Dr. Halley Faust MA ’05 is co-editor (with Paul Menzel) of Prevention vs. Treatment: What’s the Right Balance? (Oxford University Press). In the West, prevention is usually underfunded while treatment receives greater priority. This book explores this observation by examining the actual spending on prevention, the history of health policies and structural features that affect prevention’s apparent relative lack of emphasis, the values that may justify priority for treatment or for prevention, and the religious and cultural traditions that have shaped the moral relationship between these two types of care.
The publication helps clarify the nature of the empirical and moral debates about the proper balance of prevention and treatment by offering essays from a wide range of perspectives, many of them not often heard from in health policy. The book compares prevention and treatment by looking comprehensively—philosophically, legally, religiously, and scientifically—at their underlying values.
Contrary to common beliefs that prevention is lamentably underemphasized, there may be grounds in contemporary western values for prioritizing treatment over prevention, though rationally that appears to make little sense. Several essays in this volume examine such alleged reasons for according moral priority to treatment. Other essays consider major religious traditions for their views on the relative importance of treatment and prevention, as is the interesting intersection of western acute medicine and Confucian values in Hong Kong.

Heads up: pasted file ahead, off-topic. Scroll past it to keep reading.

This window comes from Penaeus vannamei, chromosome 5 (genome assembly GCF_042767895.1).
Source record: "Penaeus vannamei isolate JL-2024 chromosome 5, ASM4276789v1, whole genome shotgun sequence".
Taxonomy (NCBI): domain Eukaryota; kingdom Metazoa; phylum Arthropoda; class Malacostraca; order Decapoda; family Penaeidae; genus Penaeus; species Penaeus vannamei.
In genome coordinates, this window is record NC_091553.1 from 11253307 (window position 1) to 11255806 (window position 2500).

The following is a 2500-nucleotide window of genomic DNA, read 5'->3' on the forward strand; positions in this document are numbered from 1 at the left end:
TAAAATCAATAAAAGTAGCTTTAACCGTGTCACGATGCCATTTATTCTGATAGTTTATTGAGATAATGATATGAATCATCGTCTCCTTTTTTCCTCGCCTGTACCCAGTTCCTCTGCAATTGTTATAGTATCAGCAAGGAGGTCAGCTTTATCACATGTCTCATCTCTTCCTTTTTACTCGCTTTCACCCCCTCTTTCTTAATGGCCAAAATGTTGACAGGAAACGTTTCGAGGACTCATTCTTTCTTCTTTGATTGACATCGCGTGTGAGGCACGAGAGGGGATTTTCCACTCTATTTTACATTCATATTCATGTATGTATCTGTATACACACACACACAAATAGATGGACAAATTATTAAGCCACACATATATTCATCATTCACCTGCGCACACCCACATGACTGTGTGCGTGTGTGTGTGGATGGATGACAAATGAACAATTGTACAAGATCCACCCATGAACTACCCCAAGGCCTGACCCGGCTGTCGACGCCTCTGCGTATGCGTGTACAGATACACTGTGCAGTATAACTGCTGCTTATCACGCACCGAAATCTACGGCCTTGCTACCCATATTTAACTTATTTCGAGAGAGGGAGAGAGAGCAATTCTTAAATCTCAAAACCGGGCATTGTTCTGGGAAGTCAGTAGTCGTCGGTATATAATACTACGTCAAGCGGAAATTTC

Essays are organized in three sections: Part One—Evidence, Policy, and History; Part Two—Philosophical and Legal Analysis; and Part Three—Religious and Cultural Perspectives.
Faust, MD, MPH, MA, is a preventive medicine physician, philosopher, health care executive, and venture capitalist, and the president-elect of the American College of Preventive Medicine. He is clinical associate professor of family and community medicine at the University of New Mexico.